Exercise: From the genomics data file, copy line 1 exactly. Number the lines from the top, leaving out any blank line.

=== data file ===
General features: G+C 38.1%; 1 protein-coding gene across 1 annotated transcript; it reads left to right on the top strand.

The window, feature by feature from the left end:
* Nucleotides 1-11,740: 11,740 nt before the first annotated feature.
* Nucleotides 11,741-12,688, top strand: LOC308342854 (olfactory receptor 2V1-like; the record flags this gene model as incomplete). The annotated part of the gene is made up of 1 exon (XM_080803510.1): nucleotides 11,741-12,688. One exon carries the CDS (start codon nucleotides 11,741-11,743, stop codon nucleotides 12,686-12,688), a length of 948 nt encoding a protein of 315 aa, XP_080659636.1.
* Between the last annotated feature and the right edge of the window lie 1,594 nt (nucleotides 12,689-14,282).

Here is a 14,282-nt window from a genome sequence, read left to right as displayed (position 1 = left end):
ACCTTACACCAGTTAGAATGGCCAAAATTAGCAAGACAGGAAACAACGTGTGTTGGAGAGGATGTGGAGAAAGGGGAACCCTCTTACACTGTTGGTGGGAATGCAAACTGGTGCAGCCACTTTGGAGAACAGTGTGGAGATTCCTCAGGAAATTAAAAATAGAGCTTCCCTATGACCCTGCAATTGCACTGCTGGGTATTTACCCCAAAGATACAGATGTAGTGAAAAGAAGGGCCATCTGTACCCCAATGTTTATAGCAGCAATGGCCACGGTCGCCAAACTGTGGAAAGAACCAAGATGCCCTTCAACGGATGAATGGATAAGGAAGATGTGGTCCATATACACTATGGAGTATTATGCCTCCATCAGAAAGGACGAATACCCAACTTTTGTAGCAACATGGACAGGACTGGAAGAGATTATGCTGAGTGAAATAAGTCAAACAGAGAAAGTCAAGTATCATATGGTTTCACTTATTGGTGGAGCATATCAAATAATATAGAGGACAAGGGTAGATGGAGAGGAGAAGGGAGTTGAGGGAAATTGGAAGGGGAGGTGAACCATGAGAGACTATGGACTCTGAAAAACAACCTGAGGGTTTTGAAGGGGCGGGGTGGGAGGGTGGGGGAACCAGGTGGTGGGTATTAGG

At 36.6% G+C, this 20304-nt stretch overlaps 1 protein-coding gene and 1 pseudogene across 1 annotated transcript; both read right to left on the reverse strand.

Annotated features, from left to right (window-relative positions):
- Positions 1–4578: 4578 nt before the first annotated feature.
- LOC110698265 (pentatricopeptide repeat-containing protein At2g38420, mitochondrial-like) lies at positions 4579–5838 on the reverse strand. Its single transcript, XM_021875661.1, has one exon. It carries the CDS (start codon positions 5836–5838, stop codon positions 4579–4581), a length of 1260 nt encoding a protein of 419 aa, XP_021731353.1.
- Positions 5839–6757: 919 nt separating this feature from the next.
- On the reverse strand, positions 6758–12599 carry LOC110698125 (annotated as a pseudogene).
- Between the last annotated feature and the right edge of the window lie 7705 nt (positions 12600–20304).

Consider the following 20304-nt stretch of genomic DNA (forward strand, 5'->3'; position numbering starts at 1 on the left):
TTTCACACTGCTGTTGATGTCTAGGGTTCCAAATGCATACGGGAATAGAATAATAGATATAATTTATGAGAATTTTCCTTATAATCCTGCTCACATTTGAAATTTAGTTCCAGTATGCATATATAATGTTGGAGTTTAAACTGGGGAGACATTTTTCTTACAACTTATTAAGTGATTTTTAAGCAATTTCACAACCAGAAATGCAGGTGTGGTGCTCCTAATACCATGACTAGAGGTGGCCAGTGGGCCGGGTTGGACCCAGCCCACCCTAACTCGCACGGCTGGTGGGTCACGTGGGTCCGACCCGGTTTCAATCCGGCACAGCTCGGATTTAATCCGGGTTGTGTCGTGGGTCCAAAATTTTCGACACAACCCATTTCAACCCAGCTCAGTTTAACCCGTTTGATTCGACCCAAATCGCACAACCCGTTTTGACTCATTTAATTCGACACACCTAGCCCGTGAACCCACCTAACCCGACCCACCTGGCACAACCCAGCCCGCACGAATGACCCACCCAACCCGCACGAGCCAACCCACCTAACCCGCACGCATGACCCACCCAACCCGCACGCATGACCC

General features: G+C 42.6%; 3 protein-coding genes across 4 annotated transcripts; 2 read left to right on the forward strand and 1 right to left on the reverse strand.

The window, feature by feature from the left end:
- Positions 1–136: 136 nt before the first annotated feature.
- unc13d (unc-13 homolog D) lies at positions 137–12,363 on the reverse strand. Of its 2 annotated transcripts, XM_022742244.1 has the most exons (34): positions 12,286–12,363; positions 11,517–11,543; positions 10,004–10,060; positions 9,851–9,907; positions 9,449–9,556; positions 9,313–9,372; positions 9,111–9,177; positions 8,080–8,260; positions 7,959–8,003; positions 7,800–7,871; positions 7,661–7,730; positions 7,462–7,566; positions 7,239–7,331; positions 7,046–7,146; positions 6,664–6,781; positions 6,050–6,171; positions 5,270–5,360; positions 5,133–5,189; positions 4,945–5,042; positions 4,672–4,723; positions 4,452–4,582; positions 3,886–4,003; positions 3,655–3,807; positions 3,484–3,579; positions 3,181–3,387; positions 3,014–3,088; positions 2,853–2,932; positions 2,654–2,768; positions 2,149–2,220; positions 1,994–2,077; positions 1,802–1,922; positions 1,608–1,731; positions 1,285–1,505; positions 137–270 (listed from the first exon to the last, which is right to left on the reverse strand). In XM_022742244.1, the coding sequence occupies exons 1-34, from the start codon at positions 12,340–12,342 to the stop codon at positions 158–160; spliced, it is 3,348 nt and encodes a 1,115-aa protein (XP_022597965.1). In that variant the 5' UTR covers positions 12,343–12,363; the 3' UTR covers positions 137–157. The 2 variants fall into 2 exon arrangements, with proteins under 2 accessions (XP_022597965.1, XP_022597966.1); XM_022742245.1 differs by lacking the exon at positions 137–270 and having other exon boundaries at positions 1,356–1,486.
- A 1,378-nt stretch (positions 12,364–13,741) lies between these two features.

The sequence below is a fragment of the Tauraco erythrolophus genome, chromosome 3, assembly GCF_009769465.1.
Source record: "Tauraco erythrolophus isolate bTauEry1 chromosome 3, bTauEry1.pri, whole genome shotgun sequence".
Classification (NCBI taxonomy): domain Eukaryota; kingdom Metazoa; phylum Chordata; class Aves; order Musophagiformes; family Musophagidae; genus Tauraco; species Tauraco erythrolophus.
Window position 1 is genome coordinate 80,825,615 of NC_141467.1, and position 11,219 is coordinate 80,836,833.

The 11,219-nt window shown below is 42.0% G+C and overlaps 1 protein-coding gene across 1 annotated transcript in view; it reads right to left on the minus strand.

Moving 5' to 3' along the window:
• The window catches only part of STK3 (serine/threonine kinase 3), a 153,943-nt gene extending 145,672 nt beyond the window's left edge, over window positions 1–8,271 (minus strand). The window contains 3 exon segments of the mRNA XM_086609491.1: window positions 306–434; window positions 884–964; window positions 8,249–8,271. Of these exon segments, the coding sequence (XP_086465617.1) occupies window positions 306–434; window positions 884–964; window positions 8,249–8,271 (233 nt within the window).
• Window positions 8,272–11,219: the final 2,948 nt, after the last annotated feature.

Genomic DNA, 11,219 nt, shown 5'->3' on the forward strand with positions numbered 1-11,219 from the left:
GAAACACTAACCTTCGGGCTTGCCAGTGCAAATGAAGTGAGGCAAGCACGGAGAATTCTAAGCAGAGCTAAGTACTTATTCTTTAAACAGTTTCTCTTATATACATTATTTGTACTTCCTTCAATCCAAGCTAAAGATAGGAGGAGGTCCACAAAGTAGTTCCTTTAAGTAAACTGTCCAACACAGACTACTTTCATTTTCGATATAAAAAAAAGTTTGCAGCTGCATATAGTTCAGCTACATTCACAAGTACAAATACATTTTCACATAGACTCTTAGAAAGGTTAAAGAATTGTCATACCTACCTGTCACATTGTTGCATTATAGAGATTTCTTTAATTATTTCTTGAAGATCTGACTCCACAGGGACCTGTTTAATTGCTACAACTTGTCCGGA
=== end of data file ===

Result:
General features: G+C 38.1%; 1 protein-coding gene across 1 annotated transcript; it reads left to right on the top strand.